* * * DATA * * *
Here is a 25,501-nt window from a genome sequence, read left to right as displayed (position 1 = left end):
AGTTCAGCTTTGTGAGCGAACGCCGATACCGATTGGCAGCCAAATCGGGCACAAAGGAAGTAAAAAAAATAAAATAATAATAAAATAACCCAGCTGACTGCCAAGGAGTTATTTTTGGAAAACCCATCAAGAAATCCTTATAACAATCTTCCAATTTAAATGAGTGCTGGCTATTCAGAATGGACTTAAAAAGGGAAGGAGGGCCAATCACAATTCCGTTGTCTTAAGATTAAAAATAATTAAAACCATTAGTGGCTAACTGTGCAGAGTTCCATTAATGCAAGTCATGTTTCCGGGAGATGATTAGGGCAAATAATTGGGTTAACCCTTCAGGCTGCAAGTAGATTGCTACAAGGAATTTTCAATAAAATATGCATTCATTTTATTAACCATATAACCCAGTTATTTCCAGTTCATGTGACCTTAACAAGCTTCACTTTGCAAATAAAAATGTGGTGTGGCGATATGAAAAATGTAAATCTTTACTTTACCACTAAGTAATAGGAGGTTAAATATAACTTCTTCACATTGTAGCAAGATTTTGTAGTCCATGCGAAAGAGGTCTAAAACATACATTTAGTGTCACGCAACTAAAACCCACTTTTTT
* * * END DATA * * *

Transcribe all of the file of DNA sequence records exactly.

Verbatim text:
Here is a 25,501-nt window from a genome sequence, read left to right as displayed (position 1 = left end):
AGTTCAGCTTTGTGAGCGAACGCCGATACCGATTGGCAGCCAAATCGGGCACAAAGGAAGTAAAAAAAATAAAATAATAATAAAATAACCCAGCTGACTGCCAAGGAGTTATTTTTGGAAAACCCATCAAGAAATCCTTATAACAATCTTCCAATTTAAATGAGTGCTGGCTATTCAGAATGGACTTAAAAAGGGAAGGAGGGCCAATCACAATTCCGTTGTCTTAAGATTAAAAATAATTAAAACCATTAGTGGCTAACTGTGCAGAGTTCCATTAATGCAAGTCATGTTTCCGGGAGATGATTAGGGCAAATAATTGGGTTAACCCTTCAGGCTGCAAGTAGATTGCTACAAGGAATTTTCAATAAAATATGCATTCATTTTATTAACCATATAACCCAGTTATTTCCAGTTCATGTGACCTTAACAAGCTTCACTTTGCAAATAAAAATGTGGTGTGGCGATATGAAAAATGTAAATCTTTACTTTACCACTAAGTAATAGGAGGTTAAATATAACTTCTTCACATTGTAGCAAGATTTTGTAGTCCATGCGAAAGAGGTCTAAAACATACATTTAGTGTCACGCAACTAAAACCCACTTTTTT